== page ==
What does the idiom "without fail" mean?
The expression without fail is one of the idioms that often finds a place in our literature and enriches our language. However, its meaning is not fully understood, so it is sometimes used in the wrong situations. Please review the explanation carefully for the correct use of the without fail idiom.
Meaning of "without fail"
The idiom "without fail" is used to express certainty that something will happen, typically in the future. It implies that failure is not an option and the desired outcome or result is guaranteed. In other words, it means that something is guaranteed to happen without exception.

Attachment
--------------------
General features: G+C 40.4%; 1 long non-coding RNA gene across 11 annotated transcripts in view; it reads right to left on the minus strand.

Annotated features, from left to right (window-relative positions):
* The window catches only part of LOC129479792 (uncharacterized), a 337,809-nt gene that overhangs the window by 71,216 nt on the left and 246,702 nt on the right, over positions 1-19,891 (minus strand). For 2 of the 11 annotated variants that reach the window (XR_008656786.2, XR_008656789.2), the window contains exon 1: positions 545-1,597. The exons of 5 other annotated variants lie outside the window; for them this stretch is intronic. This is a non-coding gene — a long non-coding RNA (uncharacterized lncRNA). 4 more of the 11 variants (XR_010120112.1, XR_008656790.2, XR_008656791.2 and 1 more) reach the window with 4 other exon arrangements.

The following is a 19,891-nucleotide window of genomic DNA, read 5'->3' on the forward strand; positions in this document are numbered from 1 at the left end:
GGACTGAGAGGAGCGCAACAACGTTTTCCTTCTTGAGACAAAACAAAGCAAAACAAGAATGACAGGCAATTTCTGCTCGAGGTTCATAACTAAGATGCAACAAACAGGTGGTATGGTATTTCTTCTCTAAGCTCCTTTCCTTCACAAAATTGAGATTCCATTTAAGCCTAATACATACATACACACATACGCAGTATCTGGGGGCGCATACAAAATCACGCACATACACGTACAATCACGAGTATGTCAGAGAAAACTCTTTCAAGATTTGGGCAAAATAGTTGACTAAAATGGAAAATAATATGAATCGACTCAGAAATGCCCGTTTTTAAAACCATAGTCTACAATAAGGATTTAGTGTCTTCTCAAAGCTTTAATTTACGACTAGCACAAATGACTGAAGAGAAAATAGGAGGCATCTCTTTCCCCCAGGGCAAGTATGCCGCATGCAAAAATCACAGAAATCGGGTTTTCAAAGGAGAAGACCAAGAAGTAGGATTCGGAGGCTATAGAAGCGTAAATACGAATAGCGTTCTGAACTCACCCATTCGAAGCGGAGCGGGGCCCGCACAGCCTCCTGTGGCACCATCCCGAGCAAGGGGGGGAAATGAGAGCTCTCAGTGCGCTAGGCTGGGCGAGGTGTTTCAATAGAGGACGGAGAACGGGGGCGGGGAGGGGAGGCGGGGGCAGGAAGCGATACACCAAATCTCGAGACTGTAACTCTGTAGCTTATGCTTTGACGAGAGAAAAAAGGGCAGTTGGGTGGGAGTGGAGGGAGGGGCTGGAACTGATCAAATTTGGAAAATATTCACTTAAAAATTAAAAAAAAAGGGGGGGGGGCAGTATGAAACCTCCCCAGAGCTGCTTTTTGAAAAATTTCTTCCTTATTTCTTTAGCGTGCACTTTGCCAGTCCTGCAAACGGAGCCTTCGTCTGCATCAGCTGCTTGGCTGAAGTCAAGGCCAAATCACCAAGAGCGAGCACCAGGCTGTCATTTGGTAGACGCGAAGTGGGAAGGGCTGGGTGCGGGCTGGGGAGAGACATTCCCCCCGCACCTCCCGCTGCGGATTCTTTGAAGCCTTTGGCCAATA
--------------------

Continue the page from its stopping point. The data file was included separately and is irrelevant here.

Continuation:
The phrase "without fail" has long been used in English language. It is believed to have originated from the Latin words "sine faille" which translates to "without failure" or "without any doubt". Over the centuries, it has been used in various contexts to express certainty.
The phrase "without fail" is typically used to express that something is certain to happen. It can be used in simple statements as well as in questions. It can also be used to emphasize a desired outcome or result. The phrase is usually used to express that something has to happen without any delays or excuses.
- I will be there without fail.
- I need you to finish the project without fail.
- Will you arrive on time without fail?
- I expect you to do the job without fail.
Idioms with similar meaning
"Don't judge a book by its cover" is an English idiom that means you shouldn't make assumptions about someone or something based solely on its appearance. In Japanese, the similar idiom is "Hana yori dango," which translates to "Dumplings rather than flowers." This idiom means that substance is more important than appearance.